The hallmark of a good send-off is that those attending leave knowing the departed individual with renewed understanding and delight.
That would have been the case in spades for the hundreds of people who packed into Lake Karapiro’s Don Rowlands Centre on Monday to farewell Richard Wright.
Already recognised as one of Cambridge’s great characters, a man driven by integrity and concern for others, they discovered on Monday that Richard was also quite the prankster. They heard how he had mischievously hoped to scare the bejeezus out of them by waving to all, either via a wire affixed to his arm or plugged into the mains. That he was known to craft elaborate April Fool’s jokes, and that he would tell his young sons there were monsters under their beds just to get them to stay in them.
They learned that Richard loved the black humour richly espoused by Spike Milligan and The Goons, didn’t much like school, enjoyed Kenny Rogers and Billy Connolly, loved being on the farm, and had a lifelong passion for any form of vehicular transport – the faster the better.
But by far his greatest achievement, son Hamish told those present, was that he built a successful family, one with Richard at its heart as their “foundation and strong pillar”.
“We have an amazing family and dad was at the centre of it. We get on wonderfully, we love each other and have each other’s back at all times.”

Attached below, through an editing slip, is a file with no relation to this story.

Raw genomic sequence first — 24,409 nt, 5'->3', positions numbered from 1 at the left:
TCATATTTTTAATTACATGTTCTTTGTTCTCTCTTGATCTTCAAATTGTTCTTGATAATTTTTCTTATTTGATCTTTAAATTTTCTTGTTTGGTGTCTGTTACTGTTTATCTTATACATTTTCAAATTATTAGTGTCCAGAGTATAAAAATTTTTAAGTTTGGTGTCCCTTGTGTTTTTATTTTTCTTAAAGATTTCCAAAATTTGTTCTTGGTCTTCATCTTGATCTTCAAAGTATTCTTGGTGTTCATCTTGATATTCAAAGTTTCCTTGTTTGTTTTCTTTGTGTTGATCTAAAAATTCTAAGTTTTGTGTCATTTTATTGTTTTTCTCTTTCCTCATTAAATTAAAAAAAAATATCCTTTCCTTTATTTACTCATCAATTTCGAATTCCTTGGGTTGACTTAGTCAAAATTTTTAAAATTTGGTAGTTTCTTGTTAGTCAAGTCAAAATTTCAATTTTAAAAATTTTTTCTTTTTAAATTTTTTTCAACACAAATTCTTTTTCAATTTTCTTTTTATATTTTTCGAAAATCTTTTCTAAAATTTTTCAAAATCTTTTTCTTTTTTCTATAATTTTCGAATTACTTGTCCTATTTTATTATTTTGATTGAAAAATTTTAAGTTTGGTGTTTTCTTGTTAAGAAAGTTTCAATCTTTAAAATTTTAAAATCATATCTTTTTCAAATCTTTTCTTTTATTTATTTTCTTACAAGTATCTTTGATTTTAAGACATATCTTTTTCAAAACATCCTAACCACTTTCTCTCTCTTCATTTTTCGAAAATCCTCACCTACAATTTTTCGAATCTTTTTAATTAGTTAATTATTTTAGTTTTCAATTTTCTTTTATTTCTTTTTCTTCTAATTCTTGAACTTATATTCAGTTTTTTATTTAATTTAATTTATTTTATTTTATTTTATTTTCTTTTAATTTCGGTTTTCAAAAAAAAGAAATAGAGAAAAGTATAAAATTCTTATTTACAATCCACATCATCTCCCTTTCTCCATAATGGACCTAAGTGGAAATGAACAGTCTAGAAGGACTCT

Richard – Rick – Wright was born in Gisborne in 1941 to parents who farmed at the back of Hicks Bay. Surrounded by loved ones, he died on November 1 following a stroke.
Its suddenness spared him any lingering illness yet allowed him to have Margaret, his wife of 52 years, and all three sons – Hamish, Peter and Angus – by his side. Angus had flown in just days earlier to join the family in marking Hamish’s 50th, so was unexpectedly gifted precious time with his father. All three spoke at Monday’s memorial service.
Public recognition for his many years of involvement with the local business community was never sought by the Wright family, but was deeply appreciated nonetheless. After Richard and Margaret opened Wrights Bookshop in 1984, they became valued participants across a range of community endeavours. Richard became involved in the Cambridge Chamber of Commerce, and then the Cambridge Community Board. Over the years he contributed significantly to the town’s retail sector and to various committees, including those linked to the sister city relationships, Armistice and Anzac programmes, the Cambridge Tree Trust, the Safer Community Charitable Trust and various social services groups. In August he received Waipa Council’s Outstanding Services to Business award.
Across the generations, the Wrights remember him as an “awesome” storyteller with a soft spot for Spike Milligan’s ‘Badjelly the Witch’, and Rudyard Kipling’s Just So Stories, most memorably ‘How the Elephant Got His Trunk’.
The eldest of Richard and Margaret’s seven grandchildren, Hamish’s daughter Emily, spoke of her grandfather’s “outstanding legacy”, while their fourth grandchild, Jorja, said he was always there for them and “made the best lemon slice”.
It seems that both in and outside his immediate family, Richard Wright will be remembered as “a true gentleman; a bloody good bloke”.